This paper attempts to discern the macroeconomic policy options open to China after its stock market crash in August 2015. While several facts and figures on different facets of the Chinese economy keep pouring in – high levels household savings, rising indebtedness of private sector, slowing GDP growth rates, contracting current account surplus, and many more – it is difficult to get a holistic picture of the Chinese macroeconomy and the policy options that it has in wake of the significant changes taking place. The Sectoral Financial Balances (SFB) model, which has its basis in a simple accounting identity, provides a simple, consistent and logical framework that can help us work through the fog and put these facts and figures in perspective. At the same it allows us to trace the movement of the economy through time and draw insights into the possible trajectory of the economy given trends in various macroeconomic parameters. From our analysis, can we say that China is heading towards a major crisis? And what could be the possible policy response of the Chinese government in averting such a crisis? These are important questions that need urgent answers.
Iran is facing a severe macroeconomics crisis after the US (re)imposed sanctions on its oil and gas exports in May 2018, followed by additional sanctions on metal exports in 2019. Its exports have collapsed triggering a contraction of the economy along with accelerating inflation and depreciating currency. Using the sectoral financial balances (SFB) model, we study the interrelationship between several macroeconomic parameters maintaining stock-flow consistency across time and sectors of the economy. Fiscal and monetary policy cannot reverse the consequences of the sanctions although fiscal deficits as a percentage of GDP will see a rise to accommodate the domestic private sector’s desire to accumulate financial asset accumulation. The lack of a strong monetary policy mechanism in Iran may, however, be unable to quell the impact of expansionary fiscal policy on inflation and depreciating rial. Given the limited macroeconomic policy options open to Iran in dealing with the crisis Iran, the only option may be political – a return to the negotiating table with the US.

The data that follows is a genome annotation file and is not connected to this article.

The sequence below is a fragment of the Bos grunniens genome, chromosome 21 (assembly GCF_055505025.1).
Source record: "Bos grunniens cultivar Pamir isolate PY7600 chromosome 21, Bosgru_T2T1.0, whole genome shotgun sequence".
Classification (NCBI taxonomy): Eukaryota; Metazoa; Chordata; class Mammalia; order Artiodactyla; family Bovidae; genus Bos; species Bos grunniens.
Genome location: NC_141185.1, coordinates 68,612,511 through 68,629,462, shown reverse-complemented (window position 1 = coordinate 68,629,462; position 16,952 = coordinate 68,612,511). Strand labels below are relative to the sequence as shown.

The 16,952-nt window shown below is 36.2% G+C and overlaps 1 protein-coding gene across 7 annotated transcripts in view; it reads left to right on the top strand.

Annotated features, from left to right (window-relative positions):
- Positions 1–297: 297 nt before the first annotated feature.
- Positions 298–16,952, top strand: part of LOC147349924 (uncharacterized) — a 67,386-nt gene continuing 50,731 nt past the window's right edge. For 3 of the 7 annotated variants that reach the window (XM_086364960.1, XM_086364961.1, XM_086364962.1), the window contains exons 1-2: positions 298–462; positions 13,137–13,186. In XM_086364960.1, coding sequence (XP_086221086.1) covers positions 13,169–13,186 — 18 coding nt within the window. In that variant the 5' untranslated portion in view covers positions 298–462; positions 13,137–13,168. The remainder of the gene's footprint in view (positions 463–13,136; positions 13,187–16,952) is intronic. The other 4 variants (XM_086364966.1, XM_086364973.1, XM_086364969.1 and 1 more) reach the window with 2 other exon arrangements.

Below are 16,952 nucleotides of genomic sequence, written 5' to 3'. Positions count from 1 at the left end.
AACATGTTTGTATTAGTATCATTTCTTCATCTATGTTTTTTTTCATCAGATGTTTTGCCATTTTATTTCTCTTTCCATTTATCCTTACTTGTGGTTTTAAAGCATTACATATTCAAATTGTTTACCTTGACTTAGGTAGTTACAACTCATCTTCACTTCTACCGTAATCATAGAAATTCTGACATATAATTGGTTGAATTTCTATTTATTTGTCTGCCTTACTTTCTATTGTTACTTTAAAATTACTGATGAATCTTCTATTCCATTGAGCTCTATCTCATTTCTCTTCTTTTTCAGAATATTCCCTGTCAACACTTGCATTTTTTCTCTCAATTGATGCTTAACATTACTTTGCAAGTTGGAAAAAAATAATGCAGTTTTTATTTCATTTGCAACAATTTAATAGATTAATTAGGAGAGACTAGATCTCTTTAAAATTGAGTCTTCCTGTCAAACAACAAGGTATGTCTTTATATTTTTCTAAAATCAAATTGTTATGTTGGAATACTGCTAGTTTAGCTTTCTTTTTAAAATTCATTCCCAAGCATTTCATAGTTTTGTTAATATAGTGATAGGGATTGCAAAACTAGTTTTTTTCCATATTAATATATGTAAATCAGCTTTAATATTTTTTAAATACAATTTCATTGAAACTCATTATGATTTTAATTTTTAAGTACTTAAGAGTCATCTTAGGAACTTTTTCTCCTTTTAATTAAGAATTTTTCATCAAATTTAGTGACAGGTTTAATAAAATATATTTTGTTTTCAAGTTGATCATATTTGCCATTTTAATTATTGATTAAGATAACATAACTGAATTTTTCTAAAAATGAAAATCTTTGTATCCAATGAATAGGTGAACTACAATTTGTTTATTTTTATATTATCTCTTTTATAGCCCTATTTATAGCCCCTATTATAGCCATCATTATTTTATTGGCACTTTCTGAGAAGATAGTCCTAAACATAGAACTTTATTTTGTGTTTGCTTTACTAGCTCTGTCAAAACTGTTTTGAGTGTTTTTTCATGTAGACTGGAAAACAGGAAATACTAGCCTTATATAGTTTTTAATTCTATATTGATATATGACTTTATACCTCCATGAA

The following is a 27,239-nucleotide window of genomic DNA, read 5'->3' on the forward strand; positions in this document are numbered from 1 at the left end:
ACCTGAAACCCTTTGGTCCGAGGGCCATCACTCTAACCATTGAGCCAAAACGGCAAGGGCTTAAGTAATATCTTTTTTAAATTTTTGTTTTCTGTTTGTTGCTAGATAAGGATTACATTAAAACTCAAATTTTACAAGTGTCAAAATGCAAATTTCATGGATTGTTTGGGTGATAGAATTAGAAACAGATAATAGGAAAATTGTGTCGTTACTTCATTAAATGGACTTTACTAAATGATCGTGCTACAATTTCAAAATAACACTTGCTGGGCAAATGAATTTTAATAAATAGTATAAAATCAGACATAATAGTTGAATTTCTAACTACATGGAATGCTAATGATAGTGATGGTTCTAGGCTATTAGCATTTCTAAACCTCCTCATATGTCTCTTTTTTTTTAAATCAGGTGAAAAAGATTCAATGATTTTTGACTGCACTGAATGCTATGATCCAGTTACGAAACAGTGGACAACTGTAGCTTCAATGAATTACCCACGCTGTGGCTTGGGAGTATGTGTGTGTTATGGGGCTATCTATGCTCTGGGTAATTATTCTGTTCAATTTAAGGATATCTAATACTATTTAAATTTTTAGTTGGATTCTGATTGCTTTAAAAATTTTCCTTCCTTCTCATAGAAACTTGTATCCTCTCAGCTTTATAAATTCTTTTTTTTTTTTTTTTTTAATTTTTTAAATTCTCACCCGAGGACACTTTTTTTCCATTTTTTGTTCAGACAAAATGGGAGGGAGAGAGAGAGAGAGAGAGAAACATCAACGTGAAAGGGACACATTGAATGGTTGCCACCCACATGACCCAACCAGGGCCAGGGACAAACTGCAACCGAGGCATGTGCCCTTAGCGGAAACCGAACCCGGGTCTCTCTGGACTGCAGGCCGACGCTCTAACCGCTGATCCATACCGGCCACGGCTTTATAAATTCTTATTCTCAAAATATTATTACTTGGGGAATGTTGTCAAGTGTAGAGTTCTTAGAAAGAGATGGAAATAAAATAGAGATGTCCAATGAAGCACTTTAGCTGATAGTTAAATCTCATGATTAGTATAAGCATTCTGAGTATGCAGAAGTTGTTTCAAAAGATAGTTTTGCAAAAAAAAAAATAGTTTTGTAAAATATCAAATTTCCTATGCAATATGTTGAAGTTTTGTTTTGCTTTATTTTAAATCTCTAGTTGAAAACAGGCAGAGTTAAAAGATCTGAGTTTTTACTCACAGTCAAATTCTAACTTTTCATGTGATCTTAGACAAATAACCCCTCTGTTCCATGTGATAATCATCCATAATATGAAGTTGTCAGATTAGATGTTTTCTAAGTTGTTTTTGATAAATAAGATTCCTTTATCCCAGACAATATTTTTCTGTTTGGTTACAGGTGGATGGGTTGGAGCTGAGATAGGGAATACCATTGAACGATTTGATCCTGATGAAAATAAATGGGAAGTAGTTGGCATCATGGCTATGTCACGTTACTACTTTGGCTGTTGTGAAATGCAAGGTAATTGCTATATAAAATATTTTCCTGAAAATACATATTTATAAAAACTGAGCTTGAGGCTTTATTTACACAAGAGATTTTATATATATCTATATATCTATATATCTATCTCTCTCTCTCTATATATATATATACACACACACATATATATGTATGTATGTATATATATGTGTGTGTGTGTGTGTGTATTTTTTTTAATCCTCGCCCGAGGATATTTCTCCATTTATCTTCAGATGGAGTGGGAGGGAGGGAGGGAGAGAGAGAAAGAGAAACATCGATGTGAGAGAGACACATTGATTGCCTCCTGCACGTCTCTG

Sashi Sivramkrishna, Soyra Gune, Kasturi Kandalam and Advait Moharir
While the origin of shadow banks may be traced to the 1970s, developing countries have witnessed a massive growth of shadow banks in more recent decades. India too has seen a similar growth in shadow banks; however, the recent 2018 collapse of IL&FS Group, a major shadow bank, disrupted the credit cycle, stalled investment and even affected overall GDP growth. With experts warning that shadow banks are susceptible to systemic risks and crisis, it becomes imperative to understand the shadow banking system better. In this paper, we use exploratory data analysis – both quantitative and qualitative – to draw attention to the need for definitional clarity in the concept of shadow banks and how they operate. Trends in Indian shadow banking are discussed using data drawn from secondary sources. Systemic risks in India’s shadow banking sector are identified and policy interventions are discussed. The study is imperative for highlighting the importance of shadow banking in India, its growth and the evolving policy interventions regulating this important component of the financial system.